Tutorial: Making Danish Pastries
The first time I ever ate a Danish pastry was in Denmark! This was not the typical Danish that you find prepackaged at motel breakfast buffets. It was the real thing. My family was on a camping trip through Scandinavia and we planned to stop in Odense, Hans Christian Andersen's home. The campground was separated into private sites and, once our tent was set up in the tree lined space, the campground hosts asked if we wanted to order pastries for breakfast. We looked at each other, wide-eyed. Who wouldn't want to have fresh pastries for breakfast from the local bakery? I remember sitting the next morning around our camping table, the smell of my mother's fresh coffee in the air, and pastries delivered, still warm. They were the best ever. I dreamed of them enough that fifteen years later, when my daughter's class was studying Denmark, I volunteered to make them, though I had never made them before. And that's how I got hooked!
1/2 pound of butter, room temperature
2 1/4 c. flour
1/2 c. sugar
1 1/2 t. salt
1 c. milk
2 t. active dry yeast
The day of the morning before you make the dough, cut two pieces of wax paper about 15 to 16 inches long. Lay the half pound of butter, lengthwise on one of the sheets. Cover with the other. Using a rolling pin, slowly flatten and roll into a rectangle 14" x 7". You want it to be thin and even, but not so thin you can see through it. Place the butter in the fridge to harden, at least a good hour.
When the butter is hard, start on the dough. Bring the milk to lukewarm temperature on the stove. It won't take long. Add yeast and stir to dissolve. Meanwhile, mix the flour, sugar and salt in a bowl. When the yeast looks active (it usually takes about five minutes), stir into the flour mixture until it forms a shaggy dough. Dump out of the bowl and knead only until the dough holds together and is no longer sticky.
On a lightly floured surface, roll the dough out into a rectangle 21 " x 8". Remove the top sheet of wax paper from the butter, and put the butter down on two thirds of the dough. Quickly remove the other sheet of wax paper.
Here come the folds. Fold the top third of the dough over half of the butter, and then fold again to cover the butter. Working quickly so the butter doesn't melt out, gently roll out the dough into double its size. Time for the second fold: fold the top third of the dough towards the other side, then fold again. The dough is now ready to go into a plastic bag and into the refrigerator for one hour.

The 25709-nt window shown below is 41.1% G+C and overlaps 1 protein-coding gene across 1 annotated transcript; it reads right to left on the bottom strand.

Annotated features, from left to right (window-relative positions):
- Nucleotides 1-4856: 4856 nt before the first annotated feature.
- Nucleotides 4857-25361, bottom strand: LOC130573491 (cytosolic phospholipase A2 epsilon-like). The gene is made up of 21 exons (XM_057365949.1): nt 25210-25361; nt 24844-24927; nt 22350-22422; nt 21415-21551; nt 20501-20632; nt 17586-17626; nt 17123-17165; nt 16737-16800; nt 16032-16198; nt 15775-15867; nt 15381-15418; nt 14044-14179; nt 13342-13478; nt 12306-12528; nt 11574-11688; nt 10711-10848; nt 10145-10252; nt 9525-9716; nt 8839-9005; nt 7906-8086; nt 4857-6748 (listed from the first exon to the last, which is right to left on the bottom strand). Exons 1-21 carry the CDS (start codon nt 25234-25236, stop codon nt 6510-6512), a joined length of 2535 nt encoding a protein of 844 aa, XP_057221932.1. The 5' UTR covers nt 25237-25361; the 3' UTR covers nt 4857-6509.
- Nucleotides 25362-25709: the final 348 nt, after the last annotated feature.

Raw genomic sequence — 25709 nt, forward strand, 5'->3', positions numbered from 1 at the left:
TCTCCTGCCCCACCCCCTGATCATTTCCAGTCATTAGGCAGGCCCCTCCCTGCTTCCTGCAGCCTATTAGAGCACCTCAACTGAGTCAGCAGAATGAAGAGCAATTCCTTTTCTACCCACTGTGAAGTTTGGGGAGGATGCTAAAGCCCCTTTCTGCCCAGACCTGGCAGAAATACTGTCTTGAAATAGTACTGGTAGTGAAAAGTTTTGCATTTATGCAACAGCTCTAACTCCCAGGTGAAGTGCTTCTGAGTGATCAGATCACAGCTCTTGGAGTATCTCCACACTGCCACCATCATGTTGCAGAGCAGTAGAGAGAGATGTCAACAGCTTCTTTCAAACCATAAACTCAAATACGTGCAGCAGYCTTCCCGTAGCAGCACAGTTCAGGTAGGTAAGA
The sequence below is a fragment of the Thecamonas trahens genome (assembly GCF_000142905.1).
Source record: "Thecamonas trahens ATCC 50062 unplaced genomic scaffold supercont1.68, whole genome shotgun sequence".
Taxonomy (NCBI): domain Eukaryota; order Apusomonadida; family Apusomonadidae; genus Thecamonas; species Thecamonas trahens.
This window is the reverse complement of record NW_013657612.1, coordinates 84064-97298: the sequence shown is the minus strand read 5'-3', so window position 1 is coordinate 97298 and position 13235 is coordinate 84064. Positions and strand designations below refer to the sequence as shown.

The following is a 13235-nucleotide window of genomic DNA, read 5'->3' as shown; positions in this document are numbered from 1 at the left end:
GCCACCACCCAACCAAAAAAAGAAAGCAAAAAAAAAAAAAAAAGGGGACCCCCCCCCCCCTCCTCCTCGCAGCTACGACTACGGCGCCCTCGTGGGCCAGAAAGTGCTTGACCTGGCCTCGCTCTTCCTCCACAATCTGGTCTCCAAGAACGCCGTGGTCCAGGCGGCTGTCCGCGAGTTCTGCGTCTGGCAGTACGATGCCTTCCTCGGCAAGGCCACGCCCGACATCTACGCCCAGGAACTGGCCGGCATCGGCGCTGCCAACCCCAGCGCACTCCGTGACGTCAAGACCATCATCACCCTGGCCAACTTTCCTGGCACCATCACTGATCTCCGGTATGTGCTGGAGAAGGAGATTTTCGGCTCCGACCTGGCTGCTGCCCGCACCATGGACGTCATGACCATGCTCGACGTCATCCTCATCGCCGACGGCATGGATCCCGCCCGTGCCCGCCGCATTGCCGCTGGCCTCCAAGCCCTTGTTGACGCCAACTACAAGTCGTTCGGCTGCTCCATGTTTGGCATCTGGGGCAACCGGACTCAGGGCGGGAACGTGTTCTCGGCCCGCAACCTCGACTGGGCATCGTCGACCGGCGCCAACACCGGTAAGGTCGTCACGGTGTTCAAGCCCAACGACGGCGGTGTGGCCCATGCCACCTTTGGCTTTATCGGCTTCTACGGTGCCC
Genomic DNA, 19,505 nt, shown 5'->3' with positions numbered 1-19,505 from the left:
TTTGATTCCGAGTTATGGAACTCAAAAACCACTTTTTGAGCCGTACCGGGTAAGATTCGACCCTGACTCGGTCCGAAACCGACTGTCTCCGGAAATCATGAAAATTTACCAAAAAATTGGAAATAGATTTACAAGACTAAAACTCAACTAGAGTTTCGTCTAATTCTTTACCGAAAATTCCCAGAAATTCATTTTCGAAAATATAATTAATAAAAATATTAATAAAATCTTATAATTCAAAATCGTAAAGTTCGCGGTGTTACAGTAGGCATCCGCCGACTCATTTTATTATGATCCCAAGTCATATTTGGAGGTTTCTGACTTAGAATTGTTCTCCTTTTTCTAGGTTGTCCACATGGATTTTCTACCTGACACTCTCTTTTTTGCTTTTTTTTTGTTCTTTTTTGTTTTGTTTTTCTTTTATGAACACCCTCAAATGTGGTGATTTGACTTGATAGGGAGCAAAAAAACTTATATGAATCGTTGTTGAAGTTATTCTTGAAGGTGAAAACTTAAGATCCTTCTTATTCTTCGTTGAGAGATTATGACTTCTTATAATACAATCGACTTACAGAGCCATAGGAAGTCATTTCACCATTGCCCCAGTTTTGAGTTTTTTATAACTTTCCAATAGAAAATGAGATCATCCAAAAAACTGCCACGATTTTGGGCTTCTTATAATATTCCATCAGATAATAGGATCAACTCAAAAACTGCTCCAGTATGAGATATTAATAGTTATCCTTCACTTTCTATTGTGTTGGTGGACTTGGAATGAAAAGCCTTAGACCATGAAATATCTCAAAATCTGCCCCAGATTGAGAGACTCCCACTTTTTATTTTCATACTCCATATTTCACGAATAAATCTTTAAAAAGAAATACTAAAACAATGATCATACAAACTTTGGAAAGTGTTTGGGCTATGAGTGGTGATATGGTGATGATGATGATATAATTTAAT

After one hour, turn the dough out of the plastic bag and onto the counter. Work as quickly as you can so the dough will not get too warm. Roll out to triple its size. Fold one third over toward the middle, then the other third over, like you are folding a three-fold letter. Then roll out the dough again. And repeat the folds as above. Now the dough is ready to go back in the plastic bag and into the refrigerator for one hour. It needs to stay cold so that it will maintain the layers of butter you just made!
After an hour, take the dough out of the refrigerator and empty the bag onto the counter. Roll out into a rectangle 24" x 6". With a sharp knife or dough scraper, cut the dough into 10 strips lengthwise. Take each strip and twist it. Then make it into a figure eight. Place on a parchment- lined pan. Flatten the indentation gently with your fingers, then fill with desired toppings. I use pastry cream and tart cherry filling. Cover with wax paper and place in the refrigerator until the next morning.
In the morning, take the pan out of the refrigerator. Remove the wax paper. Allow to warm up to room temperature for at least a half an hour. Preheat oven to 400 degrees. Bake for 20 to 25 minutes, turning halfway through the baking and checking for doneness. I take them out when they are nice and golden, like in the picture. Sometimes I drizzle icing on top to make them fancier.
Serve immediately. Enjoy!
(These do freeze well. Take them out of the freezer the night before you want them. Next morning, put them on a pan in a cold oven and preheat to 350 degrees. When the preheating is done, they are usually warm and ready to eat.)
P.S. For those of you who are wondering how to shape this figure eight, I am adding a separate post with the photos.